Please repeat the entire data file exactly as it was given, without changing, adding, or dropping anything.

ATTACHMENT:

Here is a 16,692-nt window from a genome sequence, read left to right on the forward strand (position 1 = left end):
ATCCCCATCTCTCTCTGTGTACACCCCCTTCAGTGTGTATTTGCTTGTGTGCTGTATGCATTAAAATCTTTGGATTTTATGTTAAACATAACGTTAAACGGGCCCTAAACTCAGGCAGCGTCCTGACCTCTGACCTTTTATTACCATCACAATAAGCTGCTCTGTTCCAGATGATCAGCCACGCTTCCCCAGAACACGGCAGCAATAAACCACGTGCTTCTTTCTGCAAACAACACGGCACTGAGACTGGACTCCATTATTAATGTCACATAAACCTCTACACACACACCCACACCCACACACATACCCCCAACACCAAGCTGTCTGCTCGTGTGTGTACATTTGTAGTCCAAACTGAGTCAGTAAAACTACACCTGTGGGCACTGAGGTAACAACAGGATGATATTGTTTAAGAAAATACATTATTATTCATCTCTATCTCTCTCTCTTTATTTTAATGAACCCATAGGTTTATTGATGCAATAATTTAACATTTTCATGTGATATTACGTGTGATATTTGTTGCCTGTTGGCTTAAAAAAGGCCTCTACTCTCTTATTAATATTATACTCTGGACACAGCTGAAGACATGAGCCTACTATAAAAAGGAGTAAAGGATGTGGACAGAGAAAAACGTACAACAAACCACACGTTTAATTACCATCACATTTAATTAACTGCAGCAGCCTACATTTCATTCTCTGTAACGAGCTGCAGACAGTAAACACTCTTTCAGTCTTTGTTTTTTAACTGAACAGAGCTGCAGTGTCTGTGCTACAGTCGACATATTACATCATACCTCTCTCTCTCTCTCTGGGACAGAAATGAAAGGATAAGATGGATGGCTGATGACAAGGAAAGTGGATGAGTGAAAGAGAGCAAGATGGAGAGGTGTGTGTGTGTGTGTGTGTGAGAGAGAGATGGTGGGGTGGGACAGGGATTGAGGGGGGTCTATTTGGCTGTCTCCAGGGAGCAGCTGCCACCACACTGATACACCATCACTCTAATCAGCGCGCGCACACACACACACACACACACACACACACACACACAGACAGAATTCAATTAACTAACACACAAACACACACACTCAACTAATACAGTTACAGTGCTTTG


Here is a 16,692-nt window from a genome sequence, read left to right on the forward strand (position 1 = left end):
ATCCCCATCTCTCTCTGTGTACACCCCCTTCAGTGTGTATTTGCTTGTGTGCTGTATGCATTAAAATCTTTGGATTTTATGTTAAACATAACGTTAAACGGGCCCTAAACTCAGGCAGCGTCCTGACCTCTGACCTTTTATTACCATCACAATAAGCTGCTCTGTTCCAGATGATCAGCCACGCTTCCCCAGAACACGGCAGCAATAAACCACGTGCTTCTTTCTGCAAACAACACGGCACTGAGACTGGACTCCATTATTAATGTCACATAAACCTCTACACACACACCCACACCCACACACATACCCCCAACACCAAGCTGTCTGCTCGTGTGTGTACATTTGTAGTCCAAACTGAGTCAGTAAAACTACACCTGTGGGCACTGAGGTAACAACAGGATGATATTGTTTAAGAAAATACATTATTATTCATCTCTATCTCTCTCTCTTTATTTTAATGAACCCATAGGTTTATTGATGCAATAATTTAACATTTTCATGTGATATTACGTGTGATATTTGTTGCCTGTTGGCTTAAAAAAGGCCTCTACTCTCTTATTAATATTATACTCTGGACACAGCTGAAGACATGAGCCTACTATAAAAAGGAGTAAAGGATGTGGACAGAGAAAAACGTACAACAAACCACACGTTTAATTACCATCACATTTAATTAACTGCAGCAGCCTACATTTCATTCTCTGTAACGAGCTGCAGACAGTAAACACTCTTTCAGTCTTTGTTTTTTAACTGAACAGAGCTGCAGTGTCTGTGCTACAGTCGACATATTACATCATACCTCTCTCTCTCTCTCTGGGACAGAAATGAAAGGATAAGATGGATGGCTGATGACAAGGAAAGTGGATGAGTGAAAGAGAGCAAGATGGAGAGGTGTGTGTGTGTGTGTGTGTGAGAGAGAGATGGTGGGGTGGGACAGGGATTGAGGGGGGTCTATTTGGCTGTCTCCAGGGAGCAGCTGCCACCACACTGATACACCATCACTCTAATCAGCGCGCGCACACACACACACACACACACACACACACACACACAGACAGAATTCAATTAACTAACACACAAACACACACACTCAACTAATACAGTTACAGTGCTTTG